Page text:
Market conditions will continue to drive a movement toward de-carbonization of the nation’s electric grid despite the rescinding of stringent anti-pollution measures put in place by former President Obama, noted panelists at the 2017 Austin Electric Conference. Experts drawn from academia, industry, government, and non-profit organizations engaged in a debate of economic, engineering, legal, and policy issues related to a steep growth trajectory in renewable energy that poses challenges for electric grid operators, regulators, policymakers, and industry participants. Read more.
UT Austin’s Bureau of Economic Geology has created a new radio program – EarthDate – that introduces listeners to many of the planet’s intricate geologic and atmospheric workings and complexities in two-minute episodes narrated by the Bureau’s Director, Dr. Scott Tinker. The program will feature 13 new installments each quarter and will draw on experts around the world, including researchers from the Jackson School of Geosciences, of which the Bureau is a major research unit. Listeners can enjoy the first 10 two-minute episodes of EarthDate free of charge.
New research from UT Austin examines the effect of increased amounts of renewable energy on electric grid reliability and the status of nuclear and coal-fired power plants. In a new op-ed published in The Conversation, Energy Institute Postdoctoral Researcher Dr. Joshua Rhodes, Institute Deputy Director Dr. Michael Webber, Institute Research Associate Dr. Todd Davidson and Graduate Research Assistant Thomas Deetjen note that significant amounts of solar power would increase annual grid management costs by $10 million, while reducing annual wholesale electricity costs by $900 million. The article also points out that new natural gas combined cycle power plants can be built for about one-sixth the cost of a new nuclear plant, are almost twice as efficient, and can be added in smaller increments, making them easier to finance. For more, read the entire op-ed and coverage of this new research in Vox.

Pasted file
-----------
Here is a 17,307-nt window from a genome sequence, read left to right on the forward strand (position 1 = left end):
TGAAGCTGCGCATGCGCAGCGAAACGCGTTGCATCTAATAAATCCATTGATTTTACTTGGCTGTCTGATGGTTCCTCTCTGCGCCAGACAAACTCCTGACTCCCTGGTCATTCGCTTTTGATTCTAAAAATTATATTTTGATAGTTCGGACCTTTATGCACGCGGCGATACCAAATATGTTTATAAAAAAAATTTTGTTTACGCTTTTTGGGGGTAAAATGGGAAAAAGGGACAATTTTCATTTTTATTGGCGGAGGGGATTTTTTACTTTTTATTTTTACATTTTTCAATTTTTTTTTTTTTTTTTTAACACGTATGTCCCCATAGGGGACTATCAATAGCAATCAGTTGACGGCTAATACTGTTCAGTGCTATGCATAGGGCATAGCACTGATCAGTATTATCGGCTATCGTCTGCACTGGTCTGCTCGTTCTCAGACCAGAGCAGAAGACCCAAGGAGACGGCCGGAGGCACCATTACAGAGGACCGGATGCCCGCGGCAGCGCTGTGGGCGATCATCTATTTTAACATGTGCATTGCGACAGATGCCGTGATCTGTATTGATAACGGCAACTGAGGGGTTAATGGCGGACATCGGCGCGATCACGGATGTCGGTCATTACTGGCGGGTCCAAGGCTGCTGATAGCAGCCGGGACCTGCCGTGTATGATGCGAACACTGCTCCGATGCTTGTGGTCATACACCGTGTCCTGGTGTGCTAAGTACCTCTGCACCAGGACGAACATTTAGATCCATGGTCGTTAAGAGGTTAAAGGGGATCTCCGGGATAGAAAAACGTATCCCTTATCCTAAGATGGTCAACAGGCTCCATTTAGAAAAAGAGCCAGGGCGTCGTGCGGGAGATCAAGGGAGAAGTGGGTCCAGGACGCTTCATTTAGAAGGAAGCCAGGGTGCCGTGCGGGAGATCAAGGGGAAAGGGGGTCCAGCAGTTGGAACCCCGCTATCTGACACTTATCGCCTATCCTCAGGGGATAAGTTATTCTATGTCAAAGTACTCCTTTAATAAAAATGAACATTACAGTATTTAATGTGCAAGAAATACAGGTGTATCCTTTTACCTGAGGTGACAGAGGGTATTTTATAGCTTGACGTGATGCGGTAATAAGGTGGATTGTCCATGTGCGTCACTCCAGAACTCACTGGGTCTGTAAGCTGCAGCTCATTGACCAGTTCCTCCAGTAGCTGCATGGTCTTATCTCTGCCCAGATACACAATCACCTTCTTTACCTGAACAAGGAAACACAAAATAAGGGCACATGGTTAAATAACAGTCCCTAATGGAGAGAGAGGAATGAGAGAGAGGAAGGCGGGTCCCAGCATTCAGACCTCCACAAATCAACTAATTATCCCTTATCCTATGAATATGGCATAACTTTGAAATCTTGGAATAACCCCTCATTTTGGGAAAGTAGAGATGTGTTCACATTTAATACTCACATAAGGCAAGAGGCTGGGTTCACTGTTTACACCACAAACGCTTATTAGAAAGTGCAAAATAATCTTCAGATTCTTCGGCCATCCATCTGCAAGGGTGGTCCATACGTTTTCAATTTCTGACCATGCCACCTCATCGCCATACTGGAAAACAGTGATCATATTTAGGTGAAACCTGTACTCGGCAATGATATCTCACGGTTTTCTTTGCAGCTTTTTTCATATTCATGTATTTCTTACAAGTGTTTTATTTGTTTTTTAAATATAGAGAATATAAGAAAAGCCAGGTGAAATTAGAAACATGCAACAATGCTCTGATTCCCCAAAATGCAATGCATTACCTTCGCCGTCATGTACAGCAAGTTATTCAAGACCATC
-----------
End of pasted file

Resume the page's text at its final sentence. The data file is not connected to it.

The nation’s electric utilities will have trouble making a profit in a future dominated by widespread adoption of rooftop solar and other Distributed Energy Resources (DERs), writes Energy Institute Research Fellow Roger Duncan in a new op-ed. The article features findings from a report prepared by LBJ School of Public Affairs students participating in a Public Policy Research course Duncan co-taught this spring with Energy Institute Assistant Director for Policy Studies Dr. Fred Beach. Students examined six new and proposed business models and analyzed each of them with respect to how they recovered fixed costs, made a profit, incentivized DERs, engaged customers, and other issues. For more, read the entire op-ed and the students’ report, which is a part of the Energy Institute’s comprehensive “Full Cost of Electricity” study.